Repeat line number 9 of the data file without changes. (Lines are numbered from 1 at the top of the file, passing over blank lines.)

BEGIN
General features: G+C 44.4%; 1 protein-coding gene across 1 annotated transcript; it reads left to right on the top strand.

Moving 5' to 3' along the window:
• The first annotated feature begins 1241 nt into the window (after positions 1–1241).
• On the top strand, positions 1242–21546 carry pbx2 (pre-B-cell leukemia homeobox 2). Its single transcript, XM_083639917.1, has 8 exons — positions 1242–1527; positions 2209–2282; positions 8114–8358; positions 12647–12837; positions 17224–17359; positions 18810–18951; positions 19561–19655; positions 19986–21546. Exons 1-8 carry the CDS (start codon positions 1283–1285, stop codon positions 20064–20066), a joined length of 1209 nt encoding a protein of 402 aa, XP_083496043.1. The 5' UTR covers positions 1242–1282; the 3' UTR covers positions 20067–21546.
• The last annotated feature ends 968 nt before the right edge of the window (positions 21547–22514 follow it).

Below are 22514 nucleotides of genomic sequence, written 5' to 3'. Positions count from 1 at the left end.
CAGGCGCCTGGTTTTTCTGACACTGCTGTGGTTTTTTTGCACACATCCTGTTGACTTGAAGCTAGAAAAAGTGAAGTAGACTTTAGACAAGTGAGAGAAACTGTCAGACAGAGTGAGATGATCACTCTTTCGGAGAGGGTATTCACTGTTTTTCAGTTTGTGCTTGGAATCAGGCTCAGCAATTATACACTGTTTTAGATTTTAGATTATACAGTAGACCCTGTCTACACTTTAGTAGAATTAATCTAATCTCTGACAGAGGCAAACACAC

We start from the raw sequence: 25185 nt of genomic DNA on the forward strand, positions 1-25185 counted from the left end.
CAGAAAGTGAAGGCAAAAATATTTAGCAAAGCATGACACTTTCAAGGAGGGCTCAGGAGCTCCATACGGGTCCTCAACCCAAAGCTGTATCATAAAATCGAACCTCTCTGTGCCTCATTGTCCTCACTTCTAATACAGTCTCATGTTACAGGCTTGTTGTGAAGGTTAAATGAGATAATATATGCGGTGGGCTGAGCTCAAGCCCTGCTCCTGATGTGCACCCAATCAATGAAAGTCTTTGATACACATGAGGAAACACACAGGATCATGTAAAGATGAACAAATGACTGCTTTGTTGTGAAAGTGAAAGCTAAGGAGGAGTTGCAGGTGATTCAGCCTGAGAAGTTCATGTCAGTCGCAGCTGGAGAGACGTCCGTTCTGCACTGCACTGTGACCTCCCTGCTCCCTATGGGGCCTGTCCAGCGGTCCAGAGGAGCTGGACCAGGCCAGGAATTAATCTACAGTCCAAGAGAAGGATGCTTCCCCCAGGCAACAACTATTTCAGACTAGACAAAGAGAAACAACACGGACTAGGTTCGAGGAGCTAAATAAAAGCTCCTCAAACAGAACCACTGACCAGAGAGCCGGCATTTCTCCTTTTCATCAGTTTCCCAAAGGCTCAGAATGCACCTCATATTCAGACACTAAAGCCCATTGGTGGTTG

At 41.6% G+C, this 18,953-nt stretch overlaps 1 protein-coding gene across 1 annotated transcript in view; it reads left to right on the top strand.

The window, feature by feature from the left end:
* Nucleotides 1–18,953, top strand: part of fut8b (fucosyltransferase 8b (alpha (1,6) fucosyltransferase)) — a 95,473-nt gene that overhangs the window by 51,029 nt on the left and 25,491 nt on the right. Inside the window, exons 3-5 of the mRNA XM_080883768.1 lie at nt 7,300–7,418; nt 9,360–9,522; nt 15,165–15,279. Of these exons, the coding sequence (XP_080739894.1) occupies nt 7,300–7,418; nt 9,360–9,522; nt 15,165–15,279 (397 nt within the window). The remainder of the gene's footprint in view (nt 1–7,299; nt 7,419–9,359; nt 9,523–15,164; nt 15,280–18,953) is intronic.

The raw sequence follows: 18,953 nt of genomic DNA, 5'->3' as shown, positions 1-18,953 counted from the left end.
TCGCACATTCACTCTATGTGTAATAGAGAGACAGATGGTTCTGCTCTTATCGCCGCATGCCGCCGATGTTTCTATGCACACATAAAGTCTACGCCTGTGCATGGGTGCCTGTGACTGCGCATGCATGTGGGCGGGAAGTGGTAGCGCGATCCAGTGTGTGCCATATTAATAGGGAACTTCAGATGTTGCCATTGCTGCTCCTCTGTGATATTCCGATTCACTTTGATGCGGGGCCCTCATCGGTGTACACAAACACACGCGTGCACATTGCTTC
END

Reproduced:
CAGAAAGTGAAGGCAAAAATATTTAGCAAAGCATGACACTTTCAAGGAGGGCTCAGGAGCTCCATACGGGTCCTCAACCCAAAGCTGTATCATAAAATCGAACCTCTCTGTGCCTCATTGTCCTCACTTCTAATACAGTCTCATGTTACAGGCTTGTTGTGAAGGTTAAATGAGATAATATATGCGGTGGGCTGAGCTCAAGCCCTGCTCCTGATGTGCACCCAATCAATGAAAGTCTTTGATACACATGAGGAAACACACAGGATCATGTAAAGATGAACAAATGACTGCTTTGTTGTGAAAGTGAAAGCTAAGGAGGAGTTGCAGGTGATTCAGCCTGAGAAGTTCATGTCAGTCGCAGCTGGAGAGACGTCCGTTCTGCACTGCACTGTGACCTCCCTGCTCCCTATGGGGCCTGTCCAGCGGTCCAGAGGAGCTGGACCAGGCCAGGAATTAATCTACAGTCCAAGAGAAGGATGCTTCCCCCAGGCAACAACTATTTCAGACTAGACAAAGAGAAACAACACGGACTAGGTTCGAGGAGCTAAATAAAAGCTCCTCAAACAGAACCACTGACCAGAGAGCCGGCATTTCTCCTTTTCATCAGTTTCCCAAAGGCTCAGAATGCACCTCATATTCAGACACTAAAGCCCATTGGTGGTTG